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Dodgers-Rays: A 2020 World Series preview

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An unprecedented baseball season is on the verge of concluding.

After a truncated regular season and an expanded postseason structure, all in the face of an ongoing pandemic, the World Series is set to begin. The Los Angeles Dodgers and Tampa Bay Rays will be facing off for the 2020 MLB championship.

Even now, things will be different than ever before. Due to safety protocols and restrictions, the World Series will be played in a bubble, with all games taking place at Globe Life Field in Arlington, Texas – the Dodgers are ostensibly the “home” team due to a better record. Obviously, this isn’t how these players anticipated their season playing out, but at the end of the day, a ring is a ring.

And these guys want that ring.

It’s a matchup of very different franchises. The Dodgers have both a storied history and a record of recent success. Their 21 total World Series appearances – including both 2017 and 2018 – are second only to the Yankees in MLB history, though they haven’t won it all since 1988 (they also won three pennants in the pre-World Series era). Meanwhile, the Rays only came into existence in 1998, a decade after the Dodgers last won the title; the Rays made their sole previous World Series appearance in 2008, losing to the Philadelphia Phillies.

That said, despite the weirdness of the short season and the expanded playoffs – an invitation for random chance and statistical noise to rise to the surface and shake things up – the teams with the best records in each league have advanced to the Series – the Dodgers were 43-17, while the Rays were 40-20. It’s noteworthy just how infrequently that happens in this day and age; this marks just the fourth time since 1995’s divisional realignment that the winningest teams from each league faced off for the title.

So who’s going to win?

(Note: This edition went to print on Tuesday, Oct. 20, By the time it hit the streets, Game One of the World Series was in the books.)

Let’s start with the underdog Rays. They’ve had an up-and-down journey through the postseason, easily handling the Blue Jays early before going the distance with both the Yankees (winning in five) and the Astros (winning in seven). That Astros series was particularly trying – Houston came almost all the way back from down three games, forcing that climactic Game Seven. Ultimately, the victory is what matters, but still – trying stuff.

The Rays have long been a model for analytically-run organizations, with a front office utterly devoted to finding whatever minute statistical advantage can be had … so long as they can get it on the cheap. They don’t have a ton of star power, but their pitching – especially the bullpen – has been exceptional and they have a roster full of strong defenders who have shown a knack for timely hitting - shoutout to Randy Arozarena, the unheralded rookie who has hit seven homers so far this postseason and was named MVP of the ALCS.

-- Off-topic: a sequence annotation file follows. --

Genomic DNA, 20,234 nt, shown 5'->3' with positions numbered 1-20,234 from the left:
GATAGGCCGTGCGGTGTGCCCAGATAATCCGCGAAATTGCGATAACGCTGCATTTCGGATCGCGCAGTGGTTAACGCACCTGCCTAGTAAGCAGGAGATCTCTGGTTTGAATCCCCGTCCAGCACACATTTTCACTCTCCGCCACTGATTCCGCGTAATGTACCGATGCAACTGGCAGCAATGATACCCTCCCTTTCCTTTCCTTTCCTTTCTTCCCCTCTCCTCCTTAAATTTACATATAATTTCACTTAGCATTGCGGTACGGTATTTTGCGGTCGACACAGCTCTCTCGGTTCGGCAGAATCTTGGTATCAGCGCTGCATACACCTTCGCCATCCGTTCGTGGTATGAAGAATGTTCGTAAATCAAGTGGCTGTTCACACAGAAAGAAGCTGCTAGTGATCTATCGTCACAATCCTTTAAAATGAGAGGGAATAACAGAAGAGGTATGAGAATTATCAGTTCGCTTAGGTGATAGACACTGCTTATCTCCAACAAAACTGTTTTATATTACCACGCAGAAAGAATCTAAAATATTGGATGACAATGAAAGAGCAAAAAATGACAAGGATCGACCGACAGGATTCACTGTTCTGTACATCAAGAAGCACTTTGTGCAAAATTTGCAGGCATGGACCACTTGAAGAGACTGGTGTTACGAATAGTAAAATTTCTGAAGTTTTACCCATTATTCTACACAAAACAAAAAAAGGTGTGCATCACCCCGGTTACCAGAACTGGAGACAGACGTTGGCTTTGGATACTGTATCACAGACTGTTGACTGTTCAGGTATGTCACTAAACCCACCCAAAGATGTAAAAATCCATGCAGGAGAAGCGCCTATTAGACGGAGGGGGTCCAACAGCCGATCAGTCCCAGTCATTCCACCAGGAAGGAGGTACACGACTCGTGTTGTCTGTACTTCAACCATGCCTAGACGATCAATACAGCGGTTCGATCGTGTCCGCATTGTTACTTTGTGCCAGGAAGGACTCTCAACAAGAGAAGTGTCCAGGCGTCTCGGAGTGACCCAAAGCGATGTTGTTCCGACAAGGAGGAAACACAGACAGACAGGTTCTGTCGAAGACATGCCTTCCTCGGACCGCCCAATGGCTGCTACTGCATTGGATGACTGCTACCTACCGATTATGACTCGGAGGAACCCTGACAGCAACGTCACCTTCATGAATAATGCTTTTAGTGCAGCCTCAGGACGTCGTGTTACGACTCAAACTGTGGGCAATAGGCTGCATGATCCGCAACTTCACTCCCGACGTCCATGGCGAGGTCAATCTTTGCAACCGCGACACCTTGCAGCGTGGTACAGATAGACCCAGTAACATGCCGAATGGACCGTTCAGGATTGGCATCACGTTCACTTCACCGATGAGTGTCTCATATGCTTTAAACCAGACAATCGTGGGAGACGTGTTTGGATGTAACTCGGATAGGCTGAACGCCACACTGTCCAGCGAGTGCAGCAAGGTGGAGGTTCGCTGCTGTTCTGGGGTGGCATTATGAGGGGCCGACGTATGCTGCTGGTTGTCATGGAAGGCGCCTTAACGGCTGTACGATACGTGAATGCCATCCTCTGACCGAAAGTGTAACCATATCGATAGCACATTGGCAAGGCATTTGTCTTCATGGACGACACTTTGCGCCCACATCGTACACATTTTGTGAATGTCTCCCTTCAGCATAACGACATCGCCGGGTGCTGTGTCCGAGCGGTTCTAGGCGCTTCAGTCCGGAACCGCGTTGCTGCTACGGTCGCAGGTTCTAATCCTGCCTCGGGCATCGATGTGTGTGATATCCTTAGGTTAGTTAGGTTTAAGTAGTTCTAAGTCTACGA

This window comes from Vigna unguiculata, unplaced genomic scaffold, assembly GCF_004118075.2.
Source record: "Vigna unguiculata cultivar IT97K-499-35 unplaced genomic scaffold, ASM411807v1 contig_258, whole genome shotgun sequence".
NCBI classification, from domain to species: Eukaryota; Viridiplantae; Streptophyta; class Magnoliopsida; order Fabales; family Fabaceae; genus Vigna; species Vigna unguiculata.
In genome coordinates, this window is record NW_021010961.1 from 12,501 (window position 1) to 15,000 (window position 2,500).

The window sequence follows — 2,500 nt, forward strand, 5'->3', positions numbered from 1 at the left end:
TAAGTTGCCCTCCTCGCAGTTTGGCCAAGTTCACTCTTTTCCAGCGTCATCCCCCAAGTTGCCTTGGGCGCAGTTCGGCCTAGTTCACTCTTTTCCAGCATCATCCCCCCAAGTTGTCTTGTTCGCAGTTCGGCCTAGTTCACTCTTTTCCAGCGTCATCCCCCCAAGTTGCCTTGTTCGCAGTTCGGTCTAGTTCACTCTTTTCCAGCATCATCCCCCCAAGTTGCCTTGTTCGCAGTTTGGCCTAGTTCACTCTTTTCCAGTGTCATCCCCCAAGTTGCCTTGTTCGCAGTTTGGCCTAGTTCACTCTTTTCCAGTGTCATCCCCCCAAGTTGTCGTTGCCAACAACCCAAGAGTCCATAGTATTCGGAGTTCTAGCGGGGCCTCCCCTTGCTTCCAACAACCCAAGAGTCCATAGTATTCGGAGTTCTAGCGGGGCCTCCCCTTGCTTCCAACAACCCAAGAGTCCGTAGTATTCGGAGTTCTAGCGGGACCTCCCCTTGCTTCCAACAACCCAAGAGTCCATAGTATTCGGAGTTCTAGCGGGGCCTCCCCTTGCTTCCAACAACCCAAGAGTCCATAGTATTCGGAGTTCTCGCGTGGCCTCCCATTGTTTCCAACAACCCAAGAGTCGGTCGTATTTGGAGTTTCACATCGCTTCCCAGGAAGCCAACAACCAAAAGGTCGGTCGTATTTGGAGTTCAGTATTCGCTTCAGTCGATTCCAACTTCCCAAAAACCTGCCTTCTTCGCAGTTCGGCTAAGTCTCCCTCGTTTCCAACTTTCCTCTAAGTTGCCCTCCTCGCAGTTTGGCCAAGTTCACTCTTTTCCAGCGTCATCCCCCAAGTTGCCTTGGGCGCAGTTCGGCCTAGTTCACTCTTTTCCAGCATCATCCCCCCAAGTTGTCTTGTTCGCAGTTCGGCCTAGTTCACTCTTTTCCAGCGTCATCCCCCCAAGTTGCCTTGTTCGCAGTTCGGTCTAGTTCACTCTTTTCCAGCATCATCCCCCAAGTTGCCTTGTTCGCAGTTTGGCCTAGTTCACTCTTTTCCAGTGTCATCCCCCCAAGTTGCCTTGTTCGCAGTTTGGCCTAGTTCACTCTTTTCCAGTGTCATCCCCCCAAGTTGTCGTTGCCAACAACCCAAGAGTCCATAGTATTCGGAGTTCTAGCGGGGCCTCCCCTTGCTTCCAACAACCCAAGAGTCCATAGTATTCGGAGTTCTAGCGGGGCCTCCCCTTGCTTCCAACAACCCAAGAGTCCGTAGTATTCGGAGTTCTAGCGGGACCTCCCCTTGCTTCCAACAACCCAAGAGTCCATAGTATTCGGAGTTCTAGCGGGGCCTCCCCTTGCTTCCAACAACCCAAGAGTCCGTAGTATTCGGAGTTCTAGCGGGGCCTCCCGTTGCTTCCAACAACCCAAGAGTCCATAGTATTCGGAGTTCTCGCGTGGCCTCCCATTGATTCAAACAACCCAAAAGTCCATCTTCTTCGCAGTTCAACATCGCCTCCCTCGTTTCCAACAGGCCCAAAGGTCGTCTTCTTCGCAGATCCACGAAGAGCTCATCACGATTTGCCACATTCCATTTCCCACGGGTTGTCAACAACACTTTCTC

But again – the key Rays advantage is pitching. They have a trio of top-tier starters in Blake Snell, Charlie Morton and Tyler Glasnow, any of whom has the potential to have a big game (though the Rays are also unafraid to pull starters early and play percentages – expect a LOT of pitching manipulation from both sides in this series). Their bullpen is strong as well, although these days, it seems as though every team has four guys throwing 98-plus in the pen.

The Dodgers, on the other hand, are much more of a star-driven team. They fought their way through the Brewers and the Padres with little problem, sweeping both series with five straight wins, before winding up in their own seven-game nailbiter against the Braves – they were down 3-1 before coming back to take the pennant.

The Dodgers are the polar opposite of the Rays in one significant respect – payroll. The pro-rated Dodgers payroll sat at $95.6 million – highest in baseball – while the Rays were third from the bottom at just $29.3, ahead of just Baltimore and Pittsburgh. That big money means big names, and there’s no disputing that the Dodgers win the battle of star power. Mookie Betts, Cody Bellinger, Clayton Kershaw – the list goes on.

The key advantage for L.A. is their offense. Corey Seager has been the postseason star thus far, with half-a-dozen homers and 15 RBI, but there have been significant contributors up and down the lineup. Bellinger slumped during the season, but turned it around. Betts hasn’t been quite as dominant with the bat this postseason, but is the best all-around player on either team. Even the guys who are struggling could break out at any time.

So where does this leave us? Who has the upper hand in each facet of the game? One man’s opinion:

Offense: Dodgers

Defense: Push

Starting Pitching: Rays

Bullpen: Rays

Essentially, this series is going to boil down to strength-against-strength (Dodgers bats vs. Rays arms) and disadvantage-against-disadvantage (Rays bats vs. Dodgers arms). That latter is the one on which I believe the series will hinge. Can the Rays do enough against the Dodgers still-very-good pitchers to support their pitchers? Or will the Dodgers manage to continue their homer-happy ways even against the excellent staff of Tampa Bay? It’s a tough call and I think that this one is going long regardless of who ultimately wins. But hey – enough equivocating.

Prediction: Rays in seven.

Last modified on Wednesday, 21 October 2020 16:11


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